Among the many joys of menopause is the potential onset of osteoporosis – the loss of bone mass that can make women’s bones more brittle and susceptible to fractures.
“Great,” you say.
For women who have gone through menopause, there are ways to get in front of this so-called “silent disease” even though it rarely displays outward symptoms.
Osteoporosis typically becomes an issue after menopause, because the body produces less estrogen, which helps to maintain bone health. Some women may see their bone mass drop by as much as 20 percent in the first five years of menopause. Many women never even realize what has occurred until, unfortunately, they break a bone. Half of all women over 50 years old will break a bone in the remainder of their life.
“Even better,” you say.
But if you know you have it, you can take steps to prevent the loss of bone mass. And the way to find out if you have it is to have a bone density scan. That might sound like a big deal, but it’s really not.
A DEXA scan is the technique used to measure bone density. It’s an X-ray of the bone density with very little X-ray exposure. A DEXA scan uses two X-ray beams, one high-energy and the other low-energy. The amount of X-rays that pass through the bone is measured for each beam; the difference between the two tells the doctor the bone density.
DEXA scans don’t hurt and they take less than 20 minutes. I’ve heard plenty of patients say that the DEXA scan is the easiest test they’ve ever had.
When you’re done, you’ll get a “T-score” – if it’s above -1, then you’re fine. If it’s between -1 and -2.5, your bones are beginning to lose mass and you need to be evaluated to see if you need treatment. If it’s lower than -2.5, you have osteoporosis and should be treated.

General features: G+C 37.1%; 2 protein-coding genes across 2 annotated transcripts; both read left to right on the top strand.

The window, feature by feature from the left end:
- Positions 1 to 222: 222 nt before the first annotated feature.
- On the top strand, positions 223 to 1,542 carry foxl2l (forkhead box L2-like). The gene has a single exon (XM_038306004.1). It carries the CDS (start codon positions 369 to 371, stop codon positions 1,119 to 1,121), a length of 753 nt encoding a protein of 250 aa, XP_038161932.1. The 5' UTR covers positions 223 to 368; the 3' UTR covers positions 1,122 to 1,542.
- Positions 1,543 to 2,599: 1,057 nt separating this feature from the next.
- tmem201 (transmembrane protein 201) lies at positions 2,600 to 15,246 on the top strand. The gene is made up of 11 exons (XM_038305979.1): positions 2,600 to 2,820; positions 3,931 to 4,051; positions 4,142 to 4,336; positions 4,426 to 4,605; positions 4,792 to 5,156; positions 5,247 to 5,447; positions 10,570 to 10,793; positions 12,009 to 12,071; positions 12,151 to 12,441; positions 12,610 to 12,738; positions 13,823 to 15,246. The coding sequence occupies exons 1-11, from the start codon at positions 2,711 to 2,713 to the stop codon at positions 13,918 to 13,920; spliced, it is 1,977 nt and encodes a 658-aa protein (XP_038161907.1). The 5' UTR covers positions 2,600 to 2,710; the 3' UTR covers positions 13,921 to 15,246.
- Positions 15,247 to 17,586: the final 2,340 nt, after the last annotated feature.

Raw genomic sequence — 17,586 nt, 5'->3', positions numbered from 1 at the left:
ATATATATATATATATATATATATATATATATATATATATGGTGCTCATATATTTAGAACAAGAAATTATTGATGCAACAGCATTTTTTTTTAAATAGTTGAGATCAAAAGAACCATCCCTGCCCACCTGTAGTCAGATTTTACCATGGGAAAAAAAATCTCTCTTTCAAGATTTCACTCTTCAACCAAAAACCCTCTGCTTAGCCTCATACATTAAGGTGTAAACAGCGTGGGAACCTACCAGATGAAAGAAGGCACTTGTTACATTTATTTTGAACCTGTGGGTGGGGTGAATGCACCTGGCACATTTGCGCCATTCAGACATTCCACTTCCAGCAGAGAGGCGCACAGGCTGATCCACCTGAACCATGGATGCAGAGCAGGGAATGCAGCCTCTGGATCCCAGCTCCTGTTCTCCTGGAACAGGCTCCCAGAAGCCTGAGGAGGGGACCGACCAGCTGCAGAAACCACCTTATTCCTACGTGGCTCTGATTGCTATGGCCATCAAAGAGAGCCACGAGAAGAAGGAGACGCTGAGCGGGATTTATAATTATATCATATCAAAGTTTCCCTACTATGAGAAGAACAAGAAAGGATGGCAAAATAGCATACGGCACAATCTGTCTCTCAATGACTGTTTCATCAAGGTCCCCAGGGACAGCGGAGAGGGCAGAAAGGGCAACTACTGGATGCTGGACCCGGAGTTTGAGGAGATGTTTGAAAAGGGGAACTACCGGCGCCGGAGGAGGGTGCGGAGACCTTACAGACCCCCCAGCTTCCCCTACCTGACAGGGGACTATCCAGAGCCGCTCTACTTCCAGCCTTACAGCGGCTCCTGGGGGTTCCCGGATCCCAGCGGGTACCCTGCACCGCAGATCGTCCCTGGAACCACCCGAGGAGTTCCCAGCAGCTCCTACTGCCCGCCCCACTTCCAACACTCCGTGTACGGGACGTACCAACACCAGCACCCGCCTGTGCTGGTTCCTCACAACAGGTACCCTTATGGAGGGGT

All women over the age of 65 should have a DEXA scan, as should men over the age of 70.
Also if you have any of the risk factors, you should have a DEXA scan done earlier than those ages. Those risk factors include being of Caucasian or Asian race, people who are thin, who smoke, who drink alcohol heavily, who have a family history of osteoporosis or fractures (especially hip and vertebral fractures), people who take steroids for long periods of time, people over 50 who have suffered a fracture unrelated to trauma and people with thyroid disease. There are many other risk factors but these are some of the biggest.
Beyond the ease of getting a DEXA scan, another benefit is that you don’t have to do it every year. It’s recommended that you wait at least two years between DEXA scans, because the change in bone density is usually fairly slow and the scan might not accurately reflect small changes.
Discussions regarding osteoporosis management typically begin with a regimen of calcium, Vitamin D and weight-bearing exercise – although these things do not treat osteoporosis or reverse bone loss. People over the age of 50 should get 1200mg of calcium daily, but only 600mg should be as a supplement pill. The rest should be through the diet; diets high in milk, yogurt, cheese and fortified orange juice are easy ways to get enough calcium in your diet. Most people should take vitamin D3 1000 IU daily but some need higher amounts. Weight-bearing exercise is great for bones but also improves balance which will help decrease one’s chances of falling and breaking a bone.
The Osteoporosis Center of Delaware County is a resource for the detection, evaluation and treatment of osteoporosis. We have four offices across Delaware County. Call today to schedule your consultation – 610-394-4755.